Singaporean filmmaker Gavin Lim debuts with a Grindhouse extravaganza starring Sunny Pang (“Headshot”) as a man confronted with his darkest nature instincts.
Diamond Dogs screened at /Slash Festival
Johnny is diagnosed with deadly cancer. With no money for treatment, he is given the option to sign up for a special medical experiment. Little does the deaf protagonist know, that he is becoming the guinea pig for a deadly underground firm, that is testing illegal substance for the military. Locked up and pumped up with injections, Johnny is no longer a human, but a cruel killing machine, proving his abilities in set-up cage fights. The only motivation to escape this hell is his daughter. After the loss of her mother, they stick together as a team. But when the facility threatens her life, Johnny is going berserk.
“Diamond Dogs” is a ride. Shot on a low budget and originally planned as a romance, Gavin Lim does not hesitate to turn the screen red. The effects are cheap as well as the girls. Japanese adult star Anri Okita plays the big-breasted, evil-minded doctor. The only positive thing to say about her performance is her ability to speak accent-free and fluent English. Following the tradition of the 60s and 70s exploitation movies, there is pointless dialogue, wacky settings, and poor special effects.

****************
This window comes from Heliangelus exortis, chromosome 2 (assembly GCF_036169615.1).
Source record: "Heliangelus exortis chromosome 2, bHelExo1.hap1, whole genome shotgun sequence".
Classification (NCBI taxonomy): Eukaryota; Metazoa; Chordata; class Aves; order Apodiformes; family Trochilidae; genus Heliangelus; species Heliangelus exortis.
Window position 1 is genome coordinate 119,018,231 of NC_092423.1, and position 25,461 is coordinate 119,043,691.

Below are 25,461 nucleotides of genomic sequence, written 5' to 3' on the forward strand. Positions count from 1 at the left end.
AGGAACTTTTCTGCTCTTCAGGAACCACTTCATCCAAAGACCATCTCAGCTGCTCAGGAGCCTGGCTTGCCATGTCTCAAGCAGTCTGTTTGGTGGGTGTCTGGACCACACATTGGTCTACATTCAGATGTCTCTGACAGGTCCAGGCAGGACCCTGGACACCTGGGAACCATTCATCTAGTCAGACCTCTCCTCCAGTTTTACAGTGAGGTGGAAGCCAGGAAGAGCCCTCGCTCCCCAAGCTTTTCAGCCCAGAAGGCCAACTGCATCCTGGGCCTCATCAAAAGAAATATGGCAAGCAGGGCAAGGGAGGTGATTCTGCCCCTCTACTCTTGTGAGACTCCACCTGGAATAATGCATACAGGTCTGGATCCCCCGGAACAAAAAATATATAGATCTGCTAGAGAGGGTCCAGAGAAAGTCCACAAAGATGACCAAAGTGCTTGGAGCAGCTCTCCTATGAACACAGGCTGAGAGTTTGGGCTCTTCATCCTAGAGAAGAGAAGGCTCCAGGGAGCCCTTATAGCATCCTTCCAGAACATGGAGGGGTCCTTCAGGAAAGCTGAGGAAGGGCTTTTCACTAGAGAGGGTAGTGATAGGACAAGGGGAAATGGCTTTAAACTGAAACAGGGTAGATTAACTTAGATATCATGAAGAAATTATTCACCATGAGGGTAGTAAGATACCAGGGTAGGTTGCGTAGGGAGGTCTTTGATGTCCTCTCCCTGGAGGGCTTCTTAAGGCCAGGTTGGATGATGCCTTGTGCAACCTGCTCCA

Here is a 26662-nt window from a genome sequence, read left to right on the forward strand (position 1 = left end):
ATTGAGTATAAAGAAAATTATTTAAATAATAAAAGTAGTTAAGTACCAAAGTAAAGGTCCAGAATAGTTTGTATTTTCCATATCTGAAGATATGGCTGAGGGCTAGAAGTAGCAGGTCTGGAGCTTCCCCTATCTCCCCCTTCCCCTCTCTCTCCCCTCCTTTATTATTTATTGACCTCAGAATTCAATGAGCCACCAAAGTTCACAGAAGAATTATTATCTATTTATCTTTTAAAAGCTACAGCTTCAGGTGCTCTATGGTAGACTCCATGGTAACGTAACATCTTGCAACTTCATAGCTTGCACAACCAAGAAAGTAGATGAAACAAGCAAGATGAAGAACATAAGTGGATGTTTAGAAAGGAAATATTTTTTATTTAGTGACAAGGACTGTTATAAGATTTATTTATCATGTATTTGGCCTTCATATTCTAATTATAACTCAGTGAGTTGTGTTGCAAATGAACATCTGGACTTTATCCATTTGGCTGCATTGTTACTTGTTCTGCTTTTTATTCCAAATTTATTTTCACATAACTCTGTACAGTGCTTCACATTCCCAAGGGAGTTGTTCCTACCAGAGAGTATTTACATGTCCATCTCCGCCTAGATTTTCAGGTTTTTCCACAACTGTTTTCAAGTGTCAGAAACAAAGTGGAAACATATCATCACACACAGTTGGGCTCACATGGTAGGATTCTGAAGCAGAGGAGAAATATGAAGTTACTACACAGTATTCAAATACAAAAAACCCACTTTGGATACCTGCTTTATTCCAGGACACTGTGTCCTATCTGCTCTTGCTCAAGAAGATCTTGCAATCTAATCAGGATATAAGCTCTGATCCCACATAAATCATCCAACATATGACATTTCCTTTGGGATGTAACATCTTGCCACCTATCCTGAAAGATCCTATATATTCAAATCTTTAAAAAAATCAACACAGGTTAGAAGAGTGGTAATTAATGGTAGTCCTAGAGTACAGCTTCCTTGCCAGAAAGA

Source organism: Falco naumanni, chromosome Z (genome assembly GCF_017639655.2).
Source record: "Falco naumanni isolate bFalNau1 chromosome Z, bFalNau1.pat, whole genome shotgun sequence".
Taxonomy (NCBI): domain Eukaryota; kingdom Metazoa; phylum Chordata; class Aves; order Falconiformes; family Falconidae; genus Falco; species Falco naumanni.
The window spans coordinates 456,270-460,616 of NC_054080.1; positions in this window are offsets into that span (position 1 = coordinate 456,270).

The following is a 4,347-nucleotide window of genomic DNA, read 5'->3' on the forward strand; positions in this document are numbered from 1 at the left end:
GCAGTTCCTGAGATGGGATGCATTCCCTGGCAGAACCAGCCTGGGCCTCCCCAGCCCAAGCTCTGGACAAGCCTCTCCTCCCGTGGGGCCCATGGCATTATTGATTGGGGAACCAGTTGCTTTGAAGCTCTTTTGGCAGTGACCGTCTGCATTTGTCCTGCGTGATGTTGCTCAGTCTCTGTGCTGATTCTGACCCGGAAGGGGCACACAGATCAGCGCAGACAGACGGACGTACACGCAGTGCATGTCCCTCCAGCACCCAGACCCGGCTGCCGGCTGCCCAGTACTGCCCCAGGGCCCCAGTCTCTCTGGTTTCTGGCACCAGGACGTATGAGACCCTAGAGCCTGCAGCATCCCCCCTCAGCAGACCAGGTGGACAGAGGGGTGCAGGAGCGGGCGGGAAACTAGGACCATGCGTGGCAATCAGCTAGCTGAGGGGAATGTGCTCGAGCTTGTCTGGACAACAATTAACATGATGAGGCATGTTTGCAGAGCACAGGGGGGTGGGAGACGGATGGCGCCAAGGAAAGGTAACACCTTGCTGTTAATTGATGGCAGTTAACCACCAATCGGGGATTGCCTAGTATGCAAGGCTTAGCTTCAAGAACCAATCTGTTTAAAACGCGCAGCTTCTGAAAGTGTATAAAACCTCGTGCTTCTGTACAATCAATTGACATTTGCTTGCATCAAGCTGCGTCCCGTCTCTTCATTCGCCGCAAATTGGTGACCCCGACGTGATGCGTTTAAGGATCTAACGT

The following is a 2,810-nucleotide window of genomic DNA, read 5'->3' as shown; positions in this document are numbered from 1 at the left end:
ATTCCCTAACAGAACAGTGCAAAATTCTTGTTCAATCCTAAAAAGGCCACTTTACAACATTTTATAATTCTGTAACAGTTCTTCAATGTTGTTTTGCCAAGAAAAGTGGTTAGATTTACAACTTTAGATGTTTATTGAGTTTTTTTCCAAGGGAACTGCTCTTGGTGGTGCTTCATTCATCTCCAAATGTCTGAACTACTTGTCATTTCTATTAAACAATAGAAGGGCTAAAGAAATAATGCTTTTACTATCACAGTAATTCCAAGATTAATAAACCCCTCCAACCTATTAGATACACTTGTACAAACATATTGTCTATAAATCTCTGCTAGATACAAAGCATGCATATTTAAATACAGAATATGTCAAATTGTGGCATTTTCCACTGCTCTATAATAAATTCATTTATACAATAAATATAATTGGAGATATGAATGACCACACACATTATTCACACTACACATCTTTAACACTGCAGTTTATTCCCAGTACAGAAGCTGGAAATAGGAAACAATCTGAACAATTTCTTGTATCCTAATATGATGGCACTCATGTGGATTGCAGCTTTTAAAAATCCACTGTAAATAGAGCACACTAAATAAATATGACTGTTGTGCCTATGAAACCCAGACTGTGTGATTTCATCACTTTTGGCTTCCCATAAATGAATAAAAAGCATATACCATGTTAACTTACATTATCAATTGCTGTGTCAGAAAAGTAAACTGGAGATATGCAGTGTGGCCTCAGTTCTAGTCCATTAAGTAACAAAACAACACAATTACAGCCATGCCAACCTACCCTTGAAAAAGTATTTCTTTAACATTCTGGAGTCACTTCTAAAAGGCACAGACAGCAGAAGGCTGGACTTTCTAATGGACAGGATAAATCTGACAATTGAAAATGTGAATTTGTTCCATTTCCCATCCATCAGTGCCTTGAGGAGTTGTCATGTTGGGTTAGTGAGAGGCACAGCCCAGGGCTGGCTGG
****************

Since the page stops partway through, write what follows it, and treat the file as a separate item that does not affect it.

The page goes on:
Sunny Pang acting is acceptable. In some scenes, he is able to pull off an emotional impact and his martial arts skills are convincing. For the foreign viewer, Pang seems like the Singaporean version of Danny Trejo. Considering his growing popularity in South-East Asia, he could become a household name in the genre.
The subplot is telling the story of a society drifting more and more apart. A corrupt government, a high-class society living by their own rules and a poor working class, that is left behind with no hope for the future. People are becoming slaves of an abusive and merciless system. The only way out is violence.
Speaking of violence. In this case “Diamond Dogs” is setting up high expectations but fails to fulfill them. The degree of gore is manageable and one may have seen more shocking or creative sequences in other movies. Gavin Lim has the chance to exceed his debut film in his next projects and I am really excited to see in which direction his and Sunny Pang’s careers will go.